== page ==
Sunday, April 17, 2022

WHAT A PERFECT SUNLIT DAY TASTES LIKE

When I woke up it was with a vivid beautiful dream still playing. Sunlight, late breakfast at a non-existent Anglo Indian hotel in Chinatown. Keema, flaky kulchas, achar pulgobi, and a cup masala chai. I complimented the proprietess on getting the operation up and running in such exemplary fashion in so short a time. Of course there is no such place. No sunlit dining room. No Anglo Indian hotel, alas. And no place near Grant Avenue or Waverly with excellent keema (no damned peas) or hot strong masala chai. No flaky kulcha.

The first problem with keema at most places is the peas. Keema matar is okay, but Indians are way too fond of peas (matar), and will throw the blighters into anything that moves. The second is that the ground meat used for keema is often from the fatty part of the beast, and the resultant dish too greasy to go well with nice flaky kulcha or buttery naan. This breakfast would be heavy enough for a Midwestern farmer, but I couldn't possibly hack it.
A Parsee would probably add a poached egg or two on top.
No, most Parsees are not rotund.


It was a very intense dream. I still have the taste of the keema and kulcha in my mouth.


Why isn't there an Anglo Indian Hotel in Chinatown? There's a Nepali grocery. There used to be an Indian restaurant. There are tourists. And there is, in fact, a hotel where visitors might stay. Two of them. One international luxury standard digs, so the usual "five star" quality that Americans feel comfortable and secure about (bland neutrality, sumptuously unappetizing breakfast food), and the other hotel smaller and more interesting looking, like a place where middle aged Europeans, Parsees, elderly Hong Kong businessmen, and Dutch Indonesian exiles might feel comfortable.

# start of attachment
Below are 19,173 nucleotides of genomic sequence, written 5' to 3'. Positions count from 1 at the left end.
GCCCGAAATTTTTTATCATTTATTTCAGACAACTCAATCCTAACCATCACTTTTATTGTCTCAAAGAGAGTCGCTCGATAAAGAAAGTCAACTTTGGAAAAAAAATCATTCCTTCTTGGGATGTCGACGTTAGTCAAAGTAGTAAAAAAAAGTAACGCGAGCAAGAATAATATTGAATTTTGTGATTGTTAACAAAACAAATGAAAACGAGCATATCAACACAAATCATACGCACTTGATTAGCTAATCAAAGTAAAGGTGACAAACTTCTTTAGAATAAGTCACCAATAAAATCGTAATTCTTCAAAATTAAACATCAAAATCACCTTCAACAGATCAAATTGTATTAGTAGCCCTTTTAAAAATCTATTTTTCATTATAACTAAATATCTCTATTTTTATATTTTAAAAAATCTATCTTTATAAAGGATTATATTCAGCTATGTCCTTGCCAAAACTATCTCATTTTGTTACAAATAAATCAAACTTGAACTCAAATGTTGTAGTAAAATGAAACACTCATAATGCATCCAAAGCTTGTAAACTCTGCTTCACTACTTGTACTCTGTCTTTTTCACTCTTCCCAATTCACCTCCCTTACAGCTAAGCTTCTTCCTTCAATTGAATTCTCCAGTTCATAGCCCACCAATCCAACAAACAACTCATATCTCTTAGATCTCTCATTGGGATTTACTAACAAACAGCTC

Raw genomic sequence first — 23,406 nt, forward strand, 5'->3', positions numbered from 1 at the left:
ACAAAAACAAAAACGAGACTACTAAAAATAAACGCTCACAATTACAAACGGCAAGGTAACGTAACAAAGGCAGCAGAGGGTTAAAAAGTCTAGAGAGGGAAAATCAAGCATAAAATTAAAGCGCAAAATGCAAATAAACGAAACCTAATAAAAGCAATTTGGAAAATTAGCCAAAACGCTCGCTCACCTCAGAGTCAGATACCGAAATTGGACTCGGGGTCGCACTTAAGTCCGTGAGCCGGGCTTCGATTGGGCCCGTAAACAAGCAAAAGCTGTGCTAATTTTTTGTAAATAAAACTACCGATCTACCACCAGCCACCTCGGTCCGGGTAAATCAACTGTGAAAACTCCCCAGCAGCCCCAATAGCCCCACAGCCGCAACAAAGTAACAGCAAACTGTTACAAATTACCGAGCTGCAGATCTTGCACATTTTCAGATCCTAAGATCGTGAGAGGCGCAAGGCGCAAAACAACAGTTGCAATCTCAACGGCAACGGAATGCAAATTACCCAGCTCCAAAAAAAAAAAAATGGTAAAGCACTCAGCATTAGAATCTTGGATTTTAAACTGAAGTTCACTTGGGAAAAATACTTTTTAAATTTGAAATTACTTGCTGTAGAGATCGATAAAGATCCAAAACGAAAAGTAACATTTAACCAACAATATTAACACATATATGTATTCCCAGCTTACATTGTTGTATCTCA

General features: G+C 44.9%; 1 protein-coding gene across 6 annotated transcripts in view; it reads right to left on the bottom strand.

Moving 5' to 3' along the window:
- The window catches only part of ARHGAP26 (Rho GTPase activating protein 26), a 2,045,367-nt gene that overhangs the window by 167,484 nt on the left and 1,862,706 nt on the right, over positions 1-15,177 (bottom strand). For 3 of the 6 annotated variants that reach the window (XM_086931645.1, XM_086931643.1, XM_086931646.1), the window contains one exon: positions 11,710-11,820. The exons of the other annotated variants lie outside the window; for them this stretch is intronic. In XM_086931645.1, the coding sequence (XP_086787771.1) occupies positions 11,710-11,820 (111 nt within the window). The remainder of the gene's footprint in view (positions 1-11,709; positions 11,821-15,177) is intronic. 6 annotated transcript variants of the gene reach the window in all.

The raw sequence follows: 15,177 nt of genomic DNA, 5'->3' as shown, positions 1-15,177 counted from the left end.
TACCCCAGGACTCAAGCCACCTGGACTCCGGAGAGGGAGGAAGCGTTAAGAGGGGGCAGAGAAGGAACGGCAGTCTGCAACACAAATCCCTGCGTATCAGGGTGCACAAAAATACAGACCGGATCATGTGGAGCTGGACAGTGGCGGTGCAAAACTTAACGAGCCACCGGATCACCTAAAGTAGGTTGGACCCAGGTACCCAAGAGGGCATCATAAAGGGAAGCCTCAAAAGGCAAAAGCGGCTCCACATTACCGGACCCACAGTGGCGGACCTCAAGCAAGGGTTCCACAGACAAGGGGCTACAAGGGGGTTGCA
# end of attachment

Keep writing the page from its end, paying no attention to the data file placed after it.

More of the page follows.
There is actually a third one, but it's right on the border, and late night hamburger or pizza eaters remember it from a previous life. Hard to even guess what it's like. It has garage facilities, so it probably caters to Americans.


The only two Indian restaurants arguably near Chinatown now, are one place which doesn't change the tablecloths often enough, and another which is a skeevy halal place probably connected to that nasty little Uttar Pradeshi cook with whom I used to work, so I will never go there because I might get poisoned. I do not want to get poisoned. It would interact badly with the medications that currently give me such vivid dreams. A bad idea.
I once argued with and fiercely shook the blighter.
Plus I distrust his unclean habits.


The very best kulchas, by the way, were made by a Mexican who has gone back to Mexico City and now probably runs an eatery staffed by his children and other relatives.
The only part of the dream which can translate into reality is the pipe I intend to smoke after breakfast (late lunch). A very snazzy Italian number, jaunty and suitable for a sporty man. Which I am. Got a proper tweedy coat too, which would go with that image, which I shan't put on today because instead I'm wearing a sweater and intend to have the somewhat ratty coat with the multiple pockets in which briar and tobacco pouch fit. Milk tea and a snack somewhere. No keema, no roti pao.



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